Proving a point
SPORTING CHANCE - Joaquin M. Henson (The Philippine Star) - July 23, 2015 - 10:00am

There were several underlying stories that made the recent PBA Governors Cup Finals between San Miguel Beer and Alaska more intriguing than the clash for the title itself. Players were out on the court trying to prove their worth, hoping to display their wares on the last championship stage of the season.

Take, for instance, San Miguel’s Marcio Lassiter. He was the fourth overall pick in the 2011 draft behind Alaska’s Jvee Casio, Rain Or Shine’s Paul Lee and teammate Chris Lutz. Lassiter made a strong statement in the Finals, averaging 11.5 points while Casio managed only seven points a game. In the semifinals, Lassiter went berserk and scored 20.5 points a game against the Elasto Painters. Lee averaged 15.5 points.

San Miguel import Arizona Reid called Lassiter the best three-point shooter in the league. In a dream shootout between Lassiter and himself, Reid said he’d put his money on Super Marcio. It’s the reason why on executing the pick-and-roll with Alex Cabagnot, Reid said his first option wasn’t to score. “Alaska would trap Alex because he’s dangerous from outside so I’d roll without a switch,” he said. “But I wouldn’t look to score right away. I’ve got guys to pass to like JuneMar (Fajardo) at the post or Marcio waiting in the corners.” Late in Game 2 of the Finals, Reid came off two pick-and-roll plays to find Lassiter wide open for triples that settled the outcome.

Lutz started in Game 1 of the Finals and fired 12 points, his only double figure output in the conference. He wound up averaging 5.3 points in the title playoffs. Lutz took over Lassiter’s starting spot in the series opener. Lassiter came back to start the rest of the way.

* * * *

Reid also had something to prove. He’d won two Best Import awards with Rain Or Shine but never played on a title squad in four previous conferences. Reid was runner-up to Alaska’s Romeo Travis in the Best Import derby but wound up with a championship. In the Finals, Reid dominated Travis, averaging 35 points to 17. 

“I tried to play Travis physical,” said Reid. “During the eliminations, he killed us with 32 points and they won. We were on an eight-game winning streak then they beat us. I watched film of that game over and over again. I told myself I wouldn’t let that happen again. So in the Finals, I just made sure Travis wouldn’t get space to do that fadeaway. I studied all his moves.”

Reid said losing to Travis for the Best Import award was no big deal. “San Miguel gave me a plaque saying I’m the best import so that’s good enough for me,” he said. “More than any individual award, what’s important to me is winning the championship. We played under a lot of pressure because of the expectations. It was nothing personal. Rain Or Shine relinquished my rights and I thank them for giving me an opportunity to play for the San Miguel organization. I’m blessed.”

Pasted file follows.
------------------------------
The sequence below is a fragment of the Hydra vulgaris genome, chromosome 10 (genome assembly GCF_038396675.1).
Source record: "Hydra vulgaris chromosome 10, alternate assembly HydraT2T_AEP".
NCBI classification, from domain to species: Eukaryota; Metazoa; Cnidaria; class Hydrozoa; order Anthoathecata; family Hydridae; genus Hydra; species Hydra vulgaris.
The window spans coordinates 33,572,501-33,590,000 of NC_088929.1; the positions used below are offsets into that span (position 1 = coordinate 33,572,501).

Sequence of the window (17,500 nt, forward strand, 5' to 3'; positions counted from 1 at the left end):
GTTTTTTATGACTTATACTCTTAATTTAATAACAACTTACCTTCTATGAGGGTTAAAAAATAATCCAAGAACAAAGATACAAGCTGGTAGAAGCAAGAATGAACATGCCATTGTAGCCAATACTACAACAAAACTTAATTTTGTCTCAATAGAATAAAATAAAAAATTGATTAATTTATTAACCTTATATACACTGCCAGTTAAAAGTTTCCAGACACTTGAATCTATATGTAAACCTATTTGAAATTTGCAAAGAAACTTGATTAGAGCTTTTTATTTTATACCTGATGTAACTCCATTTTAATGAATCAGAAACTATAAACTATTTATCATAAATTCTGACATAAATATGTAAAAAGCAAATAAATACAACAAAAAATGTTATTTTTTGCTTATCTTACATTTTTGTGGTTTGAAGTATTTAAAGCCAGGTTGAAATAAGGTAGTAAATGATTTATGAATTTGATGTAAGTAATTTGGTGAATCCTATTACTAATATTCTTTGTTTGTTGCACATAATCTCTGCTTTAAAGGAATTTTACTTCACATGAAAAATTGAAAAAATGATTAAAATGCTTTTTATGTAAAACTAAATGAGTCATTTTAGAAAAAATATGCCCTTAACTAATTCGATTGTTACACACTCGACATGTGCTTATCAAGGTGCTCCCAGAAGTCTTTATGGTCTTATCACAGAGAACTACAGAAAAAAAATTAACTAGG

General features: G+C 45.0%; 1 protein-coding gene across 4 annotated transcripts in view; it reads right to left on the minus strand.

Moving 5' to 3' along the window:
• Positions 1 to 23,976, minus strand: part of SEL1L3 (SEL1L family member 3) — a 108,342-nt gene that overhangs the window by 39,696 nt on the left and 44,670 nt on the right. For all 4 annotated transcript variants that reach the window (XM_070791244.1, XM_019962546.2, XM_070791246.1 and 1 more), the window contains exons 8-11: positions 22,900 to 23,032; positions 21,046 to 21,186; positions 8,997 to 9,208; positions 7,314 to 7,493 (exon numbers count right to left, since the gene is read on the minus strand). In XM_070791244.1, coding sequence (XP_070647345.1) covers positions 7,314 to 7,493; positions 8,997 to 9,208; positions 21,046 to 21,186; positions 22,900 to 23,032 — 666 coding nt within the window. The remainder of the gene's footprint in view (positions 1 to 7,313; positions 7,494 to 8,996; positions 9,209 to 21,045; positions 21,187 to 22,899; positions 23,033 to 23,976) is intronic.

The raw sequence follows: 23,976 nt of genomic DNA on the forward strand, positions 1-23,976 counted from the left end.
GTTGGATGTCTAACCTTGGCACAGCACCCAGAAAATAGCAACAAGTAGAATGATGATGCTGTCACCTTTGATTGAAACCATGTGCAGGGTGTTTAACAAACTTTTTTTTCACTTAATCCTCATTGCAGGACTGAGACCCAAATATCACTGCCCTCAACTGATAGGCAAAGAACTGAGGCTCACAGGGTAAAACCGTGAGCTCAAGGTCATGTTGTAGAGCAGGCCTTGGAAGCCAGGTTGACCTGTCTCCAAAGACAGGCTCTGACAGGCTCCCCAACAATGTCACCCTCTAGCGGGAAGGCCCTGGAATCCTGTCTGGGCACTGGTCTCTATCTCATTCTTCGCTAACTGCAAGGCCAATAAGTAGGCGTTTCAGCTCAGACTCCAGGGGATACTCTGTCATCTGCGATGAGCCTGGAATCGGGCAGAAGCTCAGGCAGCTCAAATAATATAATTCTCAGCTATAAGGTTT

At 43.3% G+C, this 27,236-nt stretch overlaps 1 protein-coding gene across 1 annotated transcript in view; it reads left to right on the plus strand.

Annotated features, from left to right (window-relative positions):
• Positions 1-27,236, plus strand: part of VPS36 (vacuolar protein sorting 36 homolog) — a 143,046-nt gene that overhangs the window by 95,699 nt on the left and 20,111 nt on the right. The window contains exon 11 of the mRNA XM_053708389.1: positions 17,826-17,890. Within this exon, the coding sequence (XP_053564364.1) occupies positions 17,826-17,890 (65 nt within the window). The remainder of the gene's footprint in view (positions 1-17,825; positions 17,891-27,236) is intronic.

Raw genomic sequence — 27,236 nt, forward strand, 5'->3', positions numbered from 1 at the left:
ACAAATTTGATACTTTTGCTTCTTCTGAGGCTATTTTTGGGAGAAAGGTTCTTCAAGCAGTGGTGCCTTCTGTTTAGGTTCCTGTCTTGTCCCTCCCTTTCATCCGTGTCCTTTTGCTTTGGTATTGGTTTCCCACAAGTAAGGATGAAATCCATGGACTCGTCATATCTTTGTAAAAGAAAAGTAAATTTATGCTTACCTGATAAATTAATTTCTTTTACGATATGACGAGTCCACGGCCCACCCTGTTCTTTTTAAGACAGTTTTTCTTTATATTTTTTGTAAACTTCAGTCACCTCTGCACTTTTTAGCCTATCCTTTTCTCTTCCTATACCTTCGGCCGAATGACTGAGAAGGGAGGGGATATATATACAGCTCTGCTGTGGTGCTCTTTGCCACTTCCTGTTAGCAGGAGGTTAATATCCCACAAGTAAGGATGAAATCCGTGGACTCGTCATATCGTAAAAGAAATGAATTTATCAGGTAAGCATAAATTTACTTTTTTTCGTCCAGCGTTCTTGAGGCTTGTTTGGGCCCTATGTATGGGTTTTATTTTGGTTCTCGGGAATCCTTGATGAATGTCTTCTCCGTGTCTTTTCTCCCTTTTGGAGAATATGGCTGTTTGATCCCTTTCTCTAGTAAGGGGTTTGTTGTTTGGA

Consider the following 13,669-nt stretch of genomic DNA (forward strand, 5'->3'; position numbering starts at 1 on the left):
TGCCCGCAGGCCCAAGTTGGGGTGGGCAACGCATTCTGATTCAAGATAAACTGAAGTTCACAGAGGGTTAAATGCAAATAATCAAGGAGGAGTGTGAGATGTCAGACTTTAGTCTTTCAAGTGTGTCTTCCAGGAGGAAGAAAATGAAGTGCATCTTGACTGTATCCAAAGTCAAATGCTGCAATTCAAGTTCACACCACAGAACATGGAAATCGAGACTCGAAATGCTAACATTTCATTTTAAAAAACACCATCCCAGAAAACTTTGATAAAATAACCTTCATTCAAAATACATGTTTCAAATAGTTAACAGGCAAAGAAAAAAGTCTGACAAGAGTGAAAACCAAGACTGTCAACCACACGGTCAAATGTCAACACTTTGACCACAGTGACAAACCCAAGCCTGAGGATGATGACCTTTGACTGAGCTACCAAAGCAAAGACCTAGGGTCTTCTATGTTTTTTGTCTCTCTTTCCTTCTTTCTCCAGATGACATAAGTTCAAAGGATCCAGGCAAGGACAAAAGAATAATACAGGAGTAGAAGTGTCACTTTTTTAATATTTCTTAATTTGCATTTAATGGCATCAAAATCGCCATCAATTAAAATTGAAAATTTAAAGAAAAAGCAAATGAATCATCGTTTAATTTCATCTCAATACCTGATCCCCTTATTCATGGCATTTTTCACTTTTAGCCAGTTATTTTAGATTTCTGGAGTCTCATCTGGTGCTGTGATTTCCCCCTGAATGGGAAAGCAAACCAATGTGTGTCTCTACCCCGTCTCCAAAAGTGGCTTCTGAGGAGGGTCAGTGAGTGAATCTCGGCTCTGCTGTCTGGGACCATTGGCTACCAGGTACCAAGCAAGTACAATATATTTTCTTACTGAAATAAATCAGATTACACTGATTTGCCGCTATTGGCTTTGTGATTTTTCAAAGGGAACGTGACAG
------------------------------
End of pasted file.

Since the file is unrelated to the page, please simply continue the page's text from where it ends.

Even in the semifinals where San Miguel dueled with Rain Or Shine, Reid said there was nothing personal in his approach. “I really like coach Yeng (Guiao),” he said. “Coach Yeng is a great motivator. When he bumped me in one game during the semifinals, I didn’t mind it. It was coach Yeng’s way of saying hi, how have you been. He does an awesome job with Rain Or Shine.  I thought the series against Rain Or Shine was tougher than the Finals. I’m very grateful to Rain Or Shine for the chance to bring me over. In fact, when I first arrived in 2011, I was ready to sign a five-year contract. That’s how much I love playing in the PBA.”

* * * *

Another player out to prove something was San Miguel’s Jay-R Reyes who’d never seen action in a Finals before. Reyes and another San Miguel frontliner Gabby Espinas used to play for Alaska. Reyes played only in Game 1 of the Finals while Espinas logged quality minutes, especially in Game 3 where he scored six points and in the Game 4 clincher where he tallied eight. Espinas was on the Alaska squad that took the 2013 Commissioner’s Cup crown with head coach Luigi Trillo and assistant coach Alex Compton. Now, Compton is the Alaska head coach. 

By the way, San Miguel coach Leo Austria and Reyes were on the Welcoat expansion team in 2006-07. Reyes was one of three Welcoat direct picks. The two others were JunJun Cabatu and Jay Sagad. So in the Rain Or Shine semifinal series, Austria and Reyes were reacquainted with their original franchise.

On the Alaska side, there were five players with San Miguel links. Chris Banchero and Eric Menk played together on the San Miguel team that captured the ABL title in 2013. They were coached by Austria. Noy Baclao, Sam Eman and Dondon Hontiveros played for the San Miguel franchise in the PBA. Baclao was the first overall pick in the 2010 draft and played for Air 21, Petron, Meralco and Talk ‘N’ Text before moving to Alaska. Eman was the second overall pick in the 2007 draft behind Joe De Vance and played two years with the San Miguel franchise. Hontiveros saw action for San Miguel from 2002 to 2011, playing on championship teams in the 2005 and 2009 Fiesta Conferences. He was also on Alaska’s title team in 2013.

The only Aces with no PBA championship experience were Vic Manuel, Banchero, Rome de la Rosa, Chris Exciminiano and Travis. Reyes and Reid had their first taste of a championship in the Governors Cup.

 

ACIRC ALASKA BEST IMPORT FINALS GAME LASSITER MIGUEL RAIN OR SHINE REID SAN SAN MIGUEL
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